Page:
“John McCain will focus on policies that leave consumers free to access the content they choose; free to use the applications and services they choose; free to attach devices they choose, if they do not harm the network; and free to chose among broadband service providers,” his platform continues.

This is a sort of tradeoff with his anti-net-neutrality stance for it he says that consumers should be able to use the “applications and services they choose” (read BitTorrent) so long as they “don’t harm the network.” But, how does he define “harm?” Is the network harmed if there’s a large amount of BitTorrent traffic during the day? What about at night? So long as ISPs are allowed to define the “harm” caused by applications and services to their network consumers are the ones who’ll wind up being harmed.

As for his position that consumers be “…free to choose among broadband service providers,” is he kidding? I think we all know there is no choice nor probably will there ever be till well into the foreseeable future.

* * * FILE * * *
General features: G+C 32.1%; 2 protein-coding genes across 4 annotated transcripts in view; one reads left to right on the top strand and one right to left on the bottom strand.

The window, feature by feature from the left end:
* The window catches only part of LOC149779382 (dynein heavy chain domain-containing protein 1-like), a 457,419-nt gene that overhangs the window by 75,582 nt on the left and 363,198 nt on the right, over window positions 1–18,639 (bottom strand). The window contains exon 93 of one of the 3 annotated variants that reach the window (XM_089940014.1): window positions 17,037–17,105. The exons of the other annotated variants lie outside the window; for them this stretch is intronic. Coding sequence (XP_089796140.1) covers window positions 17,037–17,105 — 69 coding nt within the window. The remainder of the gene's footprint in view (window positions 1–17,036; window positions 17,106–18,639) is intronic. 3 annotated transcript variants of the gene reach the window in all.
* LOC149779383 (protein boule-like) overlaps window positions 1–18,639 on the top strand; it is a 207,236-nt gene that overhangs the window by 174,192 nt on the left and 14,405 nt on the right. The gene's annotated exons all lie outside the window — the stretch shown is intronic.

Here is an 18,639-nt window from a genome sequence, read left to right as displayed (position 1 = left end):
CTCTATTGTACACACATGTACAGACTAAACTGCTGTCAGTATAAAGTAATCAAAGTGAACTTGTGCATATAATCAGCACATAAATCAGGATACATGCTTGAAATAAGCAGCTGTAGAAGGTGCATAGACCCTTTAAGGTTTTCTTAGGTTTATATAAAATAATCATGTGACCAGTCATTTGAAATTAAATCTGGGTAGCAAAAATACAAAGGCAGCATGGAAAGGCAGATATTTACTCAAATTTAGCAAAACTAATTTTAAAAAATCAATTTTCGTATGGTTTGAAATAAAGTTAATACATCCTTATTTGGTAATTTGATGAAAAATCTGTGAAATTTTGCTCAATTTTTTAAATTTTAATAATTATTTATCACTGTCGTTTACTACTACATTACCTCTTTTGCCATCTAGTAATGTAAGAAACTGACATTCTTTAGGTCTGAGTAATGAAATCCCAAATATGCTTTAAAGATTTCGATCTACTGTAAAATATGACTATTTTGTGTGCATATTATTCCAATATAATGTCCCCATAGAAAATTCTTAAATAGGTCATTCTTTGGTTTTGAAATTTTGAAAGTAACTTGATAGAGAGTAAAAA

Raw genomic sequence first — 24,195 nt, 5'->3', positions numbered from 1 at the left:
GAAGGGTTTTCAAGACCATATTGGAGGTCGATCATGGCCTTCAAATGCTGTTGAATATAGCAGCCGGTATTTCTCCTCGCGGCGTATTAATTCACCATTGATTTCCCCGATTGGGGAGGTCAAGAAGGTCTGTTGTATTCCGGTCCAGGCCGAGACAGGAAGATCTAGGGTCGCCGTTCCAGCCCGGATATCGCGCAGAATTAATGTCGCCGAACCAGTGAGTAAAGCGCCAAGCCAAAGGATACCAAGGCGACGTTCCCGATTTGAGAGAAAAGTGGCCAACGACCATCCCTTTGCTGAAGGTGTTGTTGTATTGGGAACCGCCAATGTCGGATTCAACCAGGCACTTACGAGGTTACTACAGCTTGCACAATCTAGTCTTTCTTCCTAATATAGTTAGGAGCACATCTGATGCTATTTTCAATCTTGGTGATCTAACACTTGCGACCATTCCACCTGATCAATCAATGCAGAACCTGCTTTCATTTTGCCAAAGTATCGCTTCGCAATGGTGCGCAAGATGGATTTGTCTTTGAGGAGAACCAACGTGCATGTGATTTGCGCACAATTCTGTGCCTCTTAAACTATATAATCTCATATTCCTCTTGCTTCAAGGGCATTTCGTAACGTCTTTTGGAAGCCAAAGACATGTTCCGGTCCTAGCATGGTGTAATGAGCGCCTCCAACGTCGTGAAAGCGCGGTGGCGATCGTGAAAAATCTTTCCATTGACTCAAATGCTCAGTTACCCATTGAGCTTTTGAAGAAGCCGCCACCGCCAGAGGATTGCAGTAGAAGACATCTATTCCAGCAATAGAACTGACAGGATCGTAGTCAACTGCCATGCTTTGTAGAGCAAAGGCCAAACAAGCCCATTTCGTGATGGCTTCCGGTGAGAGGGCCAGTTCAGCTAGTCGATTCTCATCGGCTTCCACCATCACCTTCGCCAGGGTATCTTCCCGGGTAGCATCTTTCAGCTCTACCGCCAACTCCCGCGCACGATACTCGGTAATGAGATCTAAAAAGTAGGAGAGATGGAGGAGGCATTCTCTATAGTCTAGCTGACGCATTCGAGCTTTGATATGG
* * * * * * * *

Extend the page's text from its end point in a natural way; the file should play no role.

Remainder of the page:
“While the Internet has provided tremendous opportunity for the creators of copyrighted works, including music and movies, to distribute their works around the world at low cost, it has also given rise to a global epidemic of piracy,” reads his plan. “John McCain supports efforts to crack down on piracy, both on the Internet and off.”

I think we all know what this means. It means that he’ll support the entertainment industry’s efforts to target the file-sharing community. It would’ve been nice to ge a better sense of how he plans to support a piracy crack down while at the same time claiming that consumers should be “free to access the content they choose,” but he he didn’t vote on the recent College Opportunity and Affordability Act of 2008 which, if you recall, mandates that colleges and universities begin installing content filters on campus networks (it was signed into law by President Bush just yesterday).